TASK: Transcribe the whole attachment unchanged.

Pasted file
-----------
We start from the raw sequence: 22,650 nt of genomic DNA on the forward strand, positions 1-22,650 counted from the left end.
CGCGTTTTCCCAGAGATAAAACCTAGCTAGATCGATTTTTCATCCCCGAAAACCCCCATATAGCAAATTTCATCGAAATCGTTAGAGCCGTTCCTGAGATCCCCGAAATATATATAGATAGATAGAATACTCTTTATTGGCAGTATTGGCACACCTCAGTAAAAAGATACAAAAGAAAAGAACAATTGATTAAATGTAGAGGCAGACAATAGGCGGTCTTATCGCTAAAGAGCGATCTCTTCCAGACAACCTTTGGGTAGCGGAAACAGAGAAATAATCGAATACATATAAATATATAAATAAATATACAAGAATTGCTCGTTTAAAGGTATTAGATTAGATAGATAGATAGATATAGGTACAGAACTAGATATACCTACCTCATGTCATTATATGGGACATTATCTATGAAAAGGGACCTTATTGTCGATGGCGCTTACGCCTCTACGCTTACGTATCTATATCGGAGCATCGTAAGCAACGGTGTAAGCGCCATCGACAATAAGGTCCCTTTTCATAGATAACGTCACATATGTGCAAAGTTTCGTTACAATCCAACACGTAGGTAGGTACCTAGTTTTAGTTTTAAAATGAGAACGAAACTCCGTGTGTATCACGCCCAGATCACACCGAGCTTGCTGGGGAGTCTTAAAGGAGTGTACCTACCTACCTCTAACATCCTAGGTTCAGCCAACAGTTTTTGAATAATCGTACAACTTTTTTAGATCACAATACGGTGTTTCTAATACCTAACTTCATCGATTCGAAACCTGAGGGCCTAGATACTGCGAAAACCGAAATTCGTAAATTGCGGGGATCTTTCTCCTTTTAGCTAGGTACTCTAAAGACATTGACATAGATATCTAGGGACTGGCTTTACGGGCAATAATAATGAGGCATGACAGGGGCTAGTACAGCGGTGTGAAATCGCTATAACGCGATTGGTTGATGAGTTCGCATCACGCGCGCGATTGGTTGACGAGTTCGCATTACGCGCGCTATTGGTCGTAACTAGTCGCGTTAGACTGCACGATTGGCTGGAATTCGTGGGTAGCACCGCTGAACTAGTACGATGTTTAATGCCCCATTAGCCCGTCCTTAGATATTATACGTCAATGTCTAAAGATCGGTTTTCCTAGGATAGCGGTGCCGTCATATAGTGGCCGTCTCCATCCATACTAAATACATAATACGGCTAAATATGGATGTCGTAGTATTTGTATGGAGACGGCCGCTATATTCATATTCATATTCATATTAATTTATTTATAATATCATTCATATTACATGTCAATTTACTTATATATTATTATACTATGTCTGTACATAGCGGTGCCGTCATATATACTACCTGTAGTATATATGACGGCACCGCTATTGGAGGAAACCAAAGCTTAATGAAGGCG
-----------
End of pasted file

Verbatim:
We start from the raw sequence: 22,650 nt of genomic DNA on the forward strand, positions 1-22,650 counted from the left end.
CGCGTTTTCCCAGAGATAAAACCTAGCTAGATCGATTTTTCATCCCCGAAAACCCCCATATAGCAAATTTCATCGAAATCGTTAGAGCCGTTCCTGAGATCCCCGAAATATATATAGATAGATAGAATACTCTTTATTGGCAGTATTGGCACACCTCAGTAAAAAGATACAAAAGAAAAGAACAATTGATTAAATGTAGAGGCAGACAATAGGCGGTCTTATCGCTAAAGAGCGATCTCTTCCAGACAACCTTTGGGTAGCGGAAACAGAGAAATAATCGAATACATATAAATATATAAATAAATATACAAGAATTGCTCGTTTAAAGGTATTAGATTAGATAGATAGATAGATATAGGTACAGAACTAGATATACCTACCTCATGTCATTATATGGGACATTATCTATGAAAAGGGACCTTATTGTCGATGGCGCTTACGCCTCTACGCTTACGTATCTATATCGGAGCATCGTAAGCAACGGTGTAAGCGCCATCGACAATAAGGTCCCTTTTCATAGATAACGTCACATATGTGCAAAGTTTCGTTACAATCCAACACGTAGGTAGGTACCTAGTTTTAGTTTTAAAATGAGAACGAAACTCCGTGTGTATCACGCCCAGATCACACCGAGCTTGCTGGGGAGTCTTAAAGGAGTGTACCTACCTACCTCTAACATCCTAGGTTCAGCCAACAGTTTTTGAATAATCGTACAACTTTTTTAGATCACAATACGGTGTTTCTAATACCTAACTTCATCGATTCGAAACCTGAGGGCCTAGATACTGCGAAAACCGAAATTCGTAAATTGCGGGGATCTTTCTCCTTTTAGCTAGGTACTCTAAAGACATTGACATAGATATCTAGGGACTGGCTTTACGGGCAATAATAATGAGGCATGACAGGGGCTAGTACAGCGGTGTGAAATCGCTATAACGCGATTGGTTGATGAGTTCGCATCACGCGCGCGATTGGTTGACGAGTTCGCATTACGCGCGCTATTGGTCGTAACTAGTCGCGTTAGACTGCACGATTGGCTGGAATTCGTGGGTAGCACCGCTGAACTAGTACGATGTTTAATGCCCCATTAGCCCGTCCTTAGATATTATACGTCAATGTCTAAAGATCGGTTTTCCTAGGATAGCGGTGCCGTCATATAGTGGCCGTCTCCATCCATACTAAATACATAATACGGCTAAATATGGATGTCGTAGTATTTGTATGGAGACGGCCGCTATATTCATATTCATATTCATATTAATTTATTTATAATATCATTCATATTACATGTCAATTTACTTATATATTATTATACTATGTCTGTACATAGCGGTGCCGTCATATATACTACCTGTAGTATATATGACGGCACCGCTATTGGAGGAAACCAAAGCTTAATGAAGGCG